This is in addition to a letter I sent concerning communication tower hazards to 100 communication tower companies and 26 state wireless associations for distribution to their membership. And, NATE distributed this letter to their membership and posted it on their website.

We also supported the development of a tower climber certification course organized by NATE and Above Ground Magazine. This first certification course was completed this summer as nine participants from numerous groups became "Authorized Climbers," including an OSHA engineer and one of our attorneys. This valuable training helped NATE executives, OSHA, and other industry personnel to gain practical experience in tower climbing.

We have been helping the Employment and Training Administration (ETA) to develop a registered apprenticeship program for tower climbers, which will be signed today.

We recognize that this industry has a complex and somewhat unique structure - with multiple levels of contracting and subcontracting, from the giant telecoms and firms that broadcast signals, to the companies, often the very small companies, whose workers build, maintain and repair the towers.

We believe that many of these fatal incidents are related to the subcontracting of jobs to smaller employers who may overlook safety requirements because they are under pressure to complete jobs quickly and inexpensively.

Today, OSHA and the FCC are calling on everyone in the industry - from the major cell carriers to the owners of the towers, from the tower maintenance companies down to the firms who employ the climbers - to take responsibility for worker safety.

We are very pleased to be working together with the FCC to reduce these needless fatalities and injuries.

As I have said, a lot has been done to improve worker safety in this industry - but we need to do much more. There is no reason that a cellular industry that excels in enabling us to receive clear messages on our phones from people around the world cannot also ensure that a clear safety message is communicated from the original order for a new antenna or repair down to the worker who climbing a tower with tools on his belt. This is not an impossible task; it should not be a difficult task. It is a task that we must achieve, working together.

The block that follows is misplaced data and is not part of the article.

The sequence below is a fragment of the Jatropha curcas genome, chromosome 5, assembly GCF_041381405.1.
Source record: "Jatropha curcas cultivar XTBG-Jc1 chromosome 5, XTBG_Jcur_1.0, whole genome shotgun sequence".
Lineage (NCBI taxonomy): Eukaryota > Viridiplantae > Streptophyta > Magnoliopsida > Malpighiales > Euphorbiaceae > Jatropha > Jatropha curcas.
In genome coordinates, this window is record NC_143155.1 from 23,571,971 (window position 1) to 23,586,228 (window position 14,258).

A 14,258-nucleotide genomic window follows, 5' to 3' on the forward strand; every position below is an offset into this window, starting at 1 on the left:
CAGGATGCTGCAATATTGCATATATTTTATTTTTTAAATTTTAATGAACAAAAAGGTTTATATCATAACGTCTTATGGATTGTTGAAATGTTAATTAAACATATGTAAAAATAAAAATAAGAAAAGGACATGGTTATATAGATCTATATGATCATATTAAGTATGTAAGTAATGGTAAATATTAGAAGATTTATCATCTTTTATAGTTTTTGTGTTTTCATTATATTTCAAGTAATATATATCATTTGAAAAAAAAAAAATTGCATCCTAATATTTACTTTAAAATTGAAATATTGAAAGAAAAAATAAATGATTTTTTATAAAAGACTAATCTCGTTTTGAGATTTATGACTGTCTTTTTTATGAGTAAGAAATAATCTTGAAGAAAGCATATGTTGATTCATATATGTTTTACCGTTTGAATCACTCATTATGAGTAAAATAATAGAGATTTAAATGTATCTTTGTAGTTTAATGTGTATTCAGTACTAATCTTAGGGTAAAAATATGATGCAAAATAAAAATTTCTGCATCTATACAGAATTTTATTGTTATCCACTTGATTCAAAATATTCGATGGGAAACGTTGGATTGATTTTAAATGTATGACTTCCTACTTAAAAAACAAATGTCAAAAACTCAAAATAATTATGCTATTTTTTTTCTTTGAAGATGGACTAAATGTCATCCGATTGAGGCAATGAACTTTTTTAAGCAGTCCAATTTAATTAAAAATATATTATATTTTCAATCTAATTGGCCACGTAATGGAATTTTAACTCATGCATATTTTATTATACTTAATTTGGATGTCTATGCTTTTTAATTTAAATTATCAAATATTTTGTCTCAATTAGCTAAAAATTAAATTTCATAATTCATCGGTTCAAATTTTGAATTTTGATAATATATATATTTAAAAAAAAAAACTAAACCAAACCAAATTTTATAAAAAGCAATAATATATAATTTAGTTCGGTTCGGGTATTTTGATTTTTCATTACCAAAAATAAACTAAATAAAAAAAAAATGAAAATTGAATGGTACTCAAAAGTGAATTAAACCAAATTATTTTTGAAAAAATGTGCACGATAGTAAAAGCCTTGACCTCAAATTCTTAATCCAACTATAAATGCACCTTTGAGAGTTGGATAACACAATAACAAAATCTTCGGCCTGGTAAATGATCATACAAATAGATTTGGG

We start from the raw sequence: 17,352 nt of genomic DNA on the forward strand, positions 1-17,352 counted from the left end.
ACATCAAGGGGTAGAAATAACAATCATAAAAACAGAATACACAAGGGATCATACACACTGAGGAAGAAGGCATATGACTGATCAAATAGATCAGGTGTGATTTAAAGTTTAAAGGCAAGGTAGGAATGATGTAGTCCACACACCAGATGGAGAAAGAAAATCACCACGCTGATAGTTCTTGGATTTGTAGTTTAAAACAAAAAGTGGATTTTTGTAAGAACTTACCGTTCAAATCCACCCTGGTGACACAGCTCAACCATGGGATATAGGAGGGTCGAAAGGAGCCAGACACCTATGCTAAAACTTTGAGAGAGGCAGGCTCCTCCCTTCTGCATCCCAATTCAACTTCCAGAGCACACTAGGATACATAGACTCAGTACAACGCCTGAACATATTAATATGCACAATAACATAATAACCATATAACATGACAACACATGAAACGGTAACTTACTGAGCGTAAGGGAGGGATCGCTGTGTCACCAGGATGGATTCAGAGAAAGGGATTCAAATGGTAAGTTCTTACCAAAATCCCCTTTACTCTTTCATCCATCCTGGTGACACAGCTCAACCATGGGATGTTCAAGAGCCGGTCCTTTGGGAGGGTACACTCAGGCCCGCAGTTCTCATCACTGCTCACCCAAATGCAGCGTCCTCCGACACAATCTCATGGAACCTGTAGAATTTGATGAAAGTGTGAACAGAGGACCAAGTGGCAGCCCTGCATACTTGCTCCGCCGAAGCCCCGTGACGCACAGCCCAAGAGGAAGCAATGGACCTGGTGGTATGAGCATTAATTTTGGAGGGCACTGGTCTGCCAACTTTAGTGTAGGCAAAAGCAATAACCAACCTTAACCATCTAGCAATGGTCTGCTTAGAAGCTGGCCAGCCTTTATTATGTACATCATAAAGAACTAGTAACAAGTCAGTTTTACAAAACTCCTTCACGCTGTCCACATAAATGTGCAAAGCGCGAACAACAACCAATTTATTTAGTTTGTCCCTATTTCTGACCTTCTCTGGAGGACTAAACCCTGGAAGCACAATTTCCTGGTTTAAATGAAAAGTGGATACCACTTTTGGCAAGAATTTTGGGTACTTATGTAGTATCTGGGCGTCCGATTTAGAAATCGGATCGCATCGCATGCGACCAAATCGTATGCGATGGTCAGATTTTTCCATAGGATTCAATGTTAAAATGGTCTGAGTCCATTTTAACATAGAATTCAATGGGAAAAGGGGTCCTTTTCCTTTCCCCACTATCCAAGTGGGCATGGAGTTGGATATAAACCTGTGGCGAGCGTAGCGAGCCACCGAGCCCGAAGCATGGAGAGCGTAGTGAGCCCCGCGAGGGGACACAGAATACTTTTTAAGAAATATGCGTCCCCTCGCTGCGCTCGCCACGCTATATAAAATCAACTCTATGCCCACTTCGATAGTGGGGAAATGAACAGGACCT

I am grateful that Chairman Wheeler and Secretary Perez are committed to taking this next step so that we can make sure these tragedies aren't written off as the cost of doing business. We appreciate the FCC joining our initiative to reduce these needless fatalities and injuries. I look forward to our continued collaboration with all of you and all of our stakeholders. Each of us has an important role to play in worker safety and together we can turn this tide to prevent more unnecessary and unfortunate deaths, such as Ronaldo Smith.

Thank you again for being here and for your interest in protecting tower workers. After our next speaker, we will have two panel discussions; the first panel will address the challenges that are facing this rapidly growing industry. The second panel will identify some of the best practices that are being used in the industry today. Following the workshops, we will sign the agreement on an exciting new apprenticeship program for communication tower workers.

Now, I would like to introduce our next speaker, Kathy Pierce. Kathy is the mother of Chad Weller, a young tower climber who was killed earlier this year in Maryland. We were honored to work with Kathy, who has been a great partner in our efforts to help prevent tower worker fatalities by sharing her compelling and unfortunate story. She is here as testament of the unspeakable heartbreak of losing a child - an endless pain that no one deserves to endure. And I am humbled by her courage and resolve to turn tragedy into hope. Again, thank you for your interest and I am pleased to welcome Kathy Pierce.